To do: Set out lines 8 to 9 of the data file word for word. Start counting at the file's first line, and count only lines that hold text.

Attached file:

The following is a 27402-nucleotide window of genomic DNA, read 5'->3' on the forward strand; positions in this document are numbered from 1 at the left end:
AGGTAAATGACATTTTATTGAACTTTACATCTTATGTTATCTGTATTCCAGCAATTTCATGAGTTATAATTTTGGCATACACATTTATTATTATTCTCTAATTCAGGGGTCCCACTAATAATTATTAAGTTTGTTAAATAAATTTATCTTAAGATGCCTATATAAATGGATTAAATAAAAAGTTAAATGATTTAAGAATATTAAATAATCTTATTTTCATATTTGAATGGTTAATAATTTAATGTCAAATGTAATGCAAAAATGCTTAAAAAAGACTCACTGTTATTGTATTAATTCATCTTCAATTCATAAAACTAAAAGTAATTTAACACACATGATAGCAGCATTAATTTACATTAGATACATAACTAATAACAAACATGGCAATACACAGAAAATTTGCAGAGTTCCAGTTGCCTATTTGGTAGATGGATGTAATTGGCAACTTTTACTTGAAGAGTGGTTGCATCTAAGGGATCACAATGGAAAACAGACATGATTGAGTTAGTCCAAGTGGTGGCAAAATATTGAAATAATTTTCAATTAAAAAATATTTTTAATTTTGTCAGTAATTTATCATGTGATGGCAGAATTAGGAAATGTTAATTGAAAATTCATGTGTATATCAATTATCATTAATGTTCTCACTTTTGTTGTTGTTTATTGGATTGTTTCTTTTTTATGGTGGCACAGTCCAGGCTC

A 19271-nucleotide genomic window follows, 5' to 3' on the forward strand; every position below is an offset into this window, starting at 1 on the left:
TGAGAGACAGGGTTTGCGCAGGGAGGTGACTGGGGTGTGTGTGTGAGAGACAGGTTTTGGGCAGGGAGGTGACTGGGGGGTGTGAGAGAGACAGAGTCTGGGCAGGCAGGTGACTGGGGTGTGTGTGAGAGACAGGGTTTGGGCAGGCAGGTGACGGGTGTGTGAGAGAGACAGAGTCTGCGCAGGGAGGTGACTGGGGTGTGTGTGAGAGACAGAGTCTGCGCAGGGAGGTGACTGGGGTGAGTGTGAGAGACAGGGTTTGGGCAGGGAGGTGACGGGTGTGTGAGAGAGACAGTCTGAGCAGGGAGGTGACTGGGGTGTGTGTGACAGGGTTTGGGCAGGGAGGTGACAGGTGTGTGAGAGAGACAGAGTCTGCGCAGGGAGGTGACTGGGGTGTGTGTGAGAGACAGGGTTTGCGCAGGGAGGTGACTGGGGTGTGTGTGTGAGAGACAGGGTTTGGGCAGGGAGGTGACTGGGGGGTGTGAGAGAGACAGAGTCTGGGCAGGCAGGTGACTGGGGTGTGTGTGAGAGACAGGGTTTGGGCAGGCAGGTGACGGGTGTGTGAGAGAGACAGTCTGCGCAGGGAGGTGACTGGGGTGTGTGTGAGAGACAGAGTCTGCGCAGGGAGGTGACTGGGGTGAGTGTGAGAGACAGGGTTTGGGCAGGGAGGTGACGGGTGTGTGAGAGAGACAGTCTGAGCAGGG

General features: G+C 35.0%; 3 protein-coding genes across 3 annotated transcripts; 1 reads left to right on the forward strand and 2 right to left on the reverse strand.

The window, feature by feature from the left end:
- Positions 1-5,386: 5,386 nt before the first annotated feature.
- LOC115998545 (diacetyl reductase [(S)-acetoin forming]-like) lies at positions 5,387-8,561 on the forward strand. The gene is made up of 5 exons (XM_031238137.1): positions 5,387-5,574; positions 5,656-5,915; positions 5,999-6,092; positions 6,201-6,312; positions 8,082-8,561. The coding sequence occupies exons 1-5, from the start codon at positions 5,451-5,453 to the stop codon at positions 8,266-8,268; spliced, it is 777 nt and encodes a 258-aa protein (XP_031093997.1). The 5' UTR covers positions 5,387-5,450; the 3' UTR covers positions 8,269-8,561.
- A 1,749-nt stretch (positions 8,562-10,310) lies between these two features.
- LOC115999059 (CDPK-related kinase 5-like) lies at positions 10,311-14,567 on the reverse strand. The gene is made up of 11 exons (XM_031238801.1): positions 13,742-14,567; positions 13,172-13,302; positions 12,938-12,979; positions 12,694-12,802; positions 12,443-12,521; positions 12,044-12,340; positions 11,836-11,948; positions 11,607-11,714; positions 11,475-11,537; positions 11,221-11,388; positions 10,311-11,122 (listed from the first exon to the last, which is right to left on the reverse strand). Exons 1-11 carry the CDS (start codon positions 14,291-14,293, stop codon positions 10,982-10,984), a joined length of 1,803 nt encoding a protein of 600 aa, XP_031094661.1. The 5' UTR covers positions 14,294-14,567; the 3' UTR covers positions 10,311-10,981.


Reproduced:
- LOC115998545 (diacetyl reductase [(S)-acetoin forming]-like) lies at positions 5,387-8,561 on the forward strand. The gene is made up of 5 exons (XM_031238137.1): positions 5,387-5,574; positions 5,656-5,915; positions 5,999-6,092; positions 6,201-6,312; positions 8,082-8,561. The coding sequence occupies exons 1-5, from the start codon at positions 5,451-5,453 to the stop codon at positions 8,266-8,268; spliced, it is 777 nt and encodes a 258-aa protein (XP_031093997.1). The 5' UTR covers positions 5,387-5,450; the 3' UTR covers positions 8,269-8,561.
- A 1,749-nt stretch (positions 8,562-10,310) lies between these two features.